Scientists have developed a new system that uses basic information about the ecology of "vector" borne diseases - malaria, Lyme disease or some of the new emerging diseases such as Avian flu - to mathematically predict how they might change, spread and pose new risks to human health.
The approach, developed by researchers from Oregon State University and the U.S. Environmental Protection Agency, could become enormously valuable to agencies that are trying to understand what a disease might do, how it may spread or how it could best be controlled.
The findings are being published in a professional journal, Transactions of the Royal Society of Tropical Medicine and Hygiene.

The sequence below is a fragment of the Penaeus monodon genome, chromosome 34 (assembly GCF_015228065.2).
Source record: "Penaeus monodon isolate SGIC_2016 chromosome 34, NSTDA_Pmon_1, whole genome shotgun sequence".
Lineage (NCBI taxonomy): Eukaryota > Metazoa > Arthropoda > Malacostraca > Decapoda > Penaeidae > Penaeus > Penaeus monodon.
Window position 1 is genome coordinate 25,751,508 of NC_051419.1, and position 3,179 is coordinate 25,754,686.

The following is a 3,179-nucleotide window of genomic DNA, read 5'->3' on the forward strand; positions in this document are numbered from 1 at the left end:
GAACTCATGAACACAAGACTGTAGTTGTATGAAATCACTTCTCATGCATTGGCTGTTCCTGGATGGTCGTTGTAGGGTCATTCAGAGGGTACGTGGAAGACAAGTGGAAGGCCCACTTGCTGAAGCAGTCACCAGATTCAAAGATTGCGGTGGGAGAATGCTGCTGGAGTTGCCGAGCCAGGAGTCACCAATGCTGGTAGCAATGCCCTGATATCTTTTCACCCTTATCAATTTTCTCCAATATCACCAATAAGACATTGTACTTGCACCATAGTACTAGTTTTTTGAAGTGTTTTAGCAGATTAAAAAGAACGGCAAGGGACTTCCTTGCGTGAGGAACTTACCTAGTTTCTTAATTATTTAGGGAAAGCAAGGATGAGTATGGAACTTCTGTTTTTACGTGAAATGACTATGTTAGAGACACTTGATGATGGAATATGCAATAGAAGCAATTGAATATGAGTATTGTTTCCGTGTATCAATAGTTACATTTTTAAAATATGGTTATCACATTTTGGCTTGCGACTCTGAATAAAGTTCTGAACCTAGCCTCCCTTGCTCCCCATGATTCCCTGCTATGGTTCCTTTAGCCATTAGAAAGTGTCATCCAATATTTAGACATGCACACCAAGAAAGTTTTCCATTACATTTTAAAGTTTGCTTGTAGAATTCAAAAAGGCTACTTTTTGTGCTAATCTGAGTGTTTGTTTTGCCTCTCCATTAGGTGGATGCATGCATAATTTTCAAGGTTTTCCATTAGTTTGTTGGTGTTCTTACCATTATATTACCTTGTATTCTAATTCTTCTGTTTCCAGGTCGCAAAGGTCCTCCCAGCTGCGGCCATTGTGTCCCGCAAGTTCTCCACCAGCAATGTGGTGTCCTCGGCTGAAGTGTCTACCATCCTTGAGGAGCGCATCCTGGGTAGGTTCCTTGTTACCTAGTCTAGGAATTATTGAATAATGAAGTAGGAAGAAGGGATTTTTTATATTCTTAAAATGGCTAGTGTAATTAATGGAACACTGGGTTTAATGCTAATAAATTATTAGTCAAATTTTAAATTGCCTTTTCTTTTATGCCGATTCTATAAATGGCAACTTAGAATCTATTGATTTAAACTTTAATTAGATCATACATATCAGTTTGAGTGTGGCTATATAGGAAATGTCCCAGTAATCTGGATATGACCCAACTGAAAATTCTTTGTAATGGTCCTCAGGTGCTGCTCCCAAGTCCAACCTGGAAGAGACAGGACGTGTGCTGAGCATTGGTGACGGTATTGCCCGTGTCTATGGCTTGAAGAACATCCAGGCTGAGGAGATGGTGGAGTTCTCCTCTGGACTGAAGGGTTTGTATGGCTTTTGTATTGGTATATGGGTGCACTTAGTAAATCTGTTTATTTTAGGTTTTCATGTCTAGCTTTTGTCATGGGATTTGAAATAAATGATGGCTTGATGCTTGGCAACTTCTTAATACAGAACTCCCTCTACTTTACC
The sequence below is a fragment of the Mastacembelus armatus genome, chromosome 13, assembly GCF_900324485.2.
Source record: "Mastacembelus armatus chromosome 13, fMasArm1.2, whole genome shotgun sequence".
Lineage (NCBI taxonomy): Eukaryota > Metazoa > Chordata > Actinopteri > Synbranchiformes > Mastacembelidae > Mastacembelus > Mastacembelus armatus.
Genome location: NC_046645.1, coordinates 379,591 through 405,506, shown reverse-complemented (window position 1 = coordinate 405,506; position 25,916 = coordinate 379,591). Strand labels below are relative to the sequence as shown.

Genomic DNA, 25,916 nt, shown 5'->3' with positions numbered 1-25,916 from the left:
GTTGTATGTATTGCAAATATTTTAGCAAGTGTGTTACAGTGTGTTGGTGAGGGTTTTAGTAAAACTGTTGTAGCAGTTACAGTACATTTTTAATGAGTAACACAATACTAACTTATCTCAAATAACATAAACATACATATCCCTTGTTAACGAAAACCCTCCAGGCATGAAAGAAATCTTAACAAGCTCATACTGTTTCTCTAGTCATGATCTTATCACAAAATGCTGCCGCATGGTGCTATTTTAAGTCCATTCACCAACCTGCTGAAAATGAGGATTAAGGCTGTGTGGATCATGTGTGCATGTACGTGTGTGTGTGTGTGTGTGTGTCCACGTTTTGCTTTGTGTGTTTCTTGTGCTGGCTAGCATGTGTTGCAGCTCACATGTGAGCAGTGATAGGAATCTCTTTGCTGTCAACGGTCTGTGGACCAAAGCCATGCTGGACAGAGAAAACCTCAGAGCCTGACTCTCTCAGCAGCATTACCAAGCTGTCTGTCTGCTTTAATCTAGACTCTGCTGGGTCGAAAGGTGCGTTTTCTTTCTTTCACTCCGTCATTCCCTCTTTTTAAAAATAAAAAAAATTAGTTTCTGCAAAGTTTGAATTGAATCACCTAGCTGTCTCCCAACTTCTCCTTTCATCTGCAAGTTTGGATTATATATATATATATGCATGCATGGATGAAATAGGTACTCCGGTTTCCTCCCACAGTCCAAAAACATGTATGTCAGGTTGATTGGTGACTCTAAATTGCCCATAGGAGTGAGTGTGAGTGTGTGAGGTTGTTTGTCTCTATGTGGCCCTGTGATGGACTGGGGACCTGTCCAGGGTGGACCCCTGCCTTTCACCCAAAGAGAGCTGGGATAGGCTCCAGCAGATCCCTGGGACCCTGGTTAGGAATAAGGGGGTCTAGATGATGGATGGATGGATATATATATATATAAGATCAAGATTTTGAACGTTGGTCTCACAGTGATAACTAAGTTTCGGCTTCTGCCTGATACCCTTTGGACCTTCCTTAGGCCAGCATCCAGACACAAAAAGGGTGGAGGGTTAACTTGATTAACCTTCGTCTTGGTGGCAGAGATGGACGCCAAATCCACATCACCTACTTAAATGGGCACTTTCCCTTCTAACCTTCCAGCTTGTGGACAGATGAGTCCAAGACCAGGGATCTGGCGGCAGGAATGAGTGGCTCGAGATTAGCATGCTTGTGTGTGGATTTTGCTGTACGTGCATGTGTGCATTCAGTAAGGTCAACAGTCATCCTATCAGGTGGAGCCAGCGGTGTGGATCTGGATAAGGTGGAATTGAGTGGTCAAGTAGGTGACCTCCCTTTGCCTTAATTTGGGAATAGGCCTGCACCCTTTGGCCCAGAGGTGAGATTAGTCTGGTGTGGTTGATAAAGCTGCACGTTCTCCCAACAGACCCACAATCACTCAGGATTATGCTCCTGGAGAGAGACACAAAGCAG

Philippe Rossignol | Oregon State University
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Material defects in end products can quickly result in failures in many areas of industry, and have a massive impact on the safe use of their products. This is why, in the field of quality assurance, intelligent, nondestructive sensor systems play a key role. They allow testing components and parts in a rapid and cost-efficient manner without destroying the actual product or changing its surface. Experts from the Fraunhofer IZFP in Saarbrücken will be presenting two exhibits at the Blechexpo in Stuttgart from 7–10 November 2017 that allow fast, reliable, and automated characterization of materials and detection of defects (Hall 5, Booth 5306).
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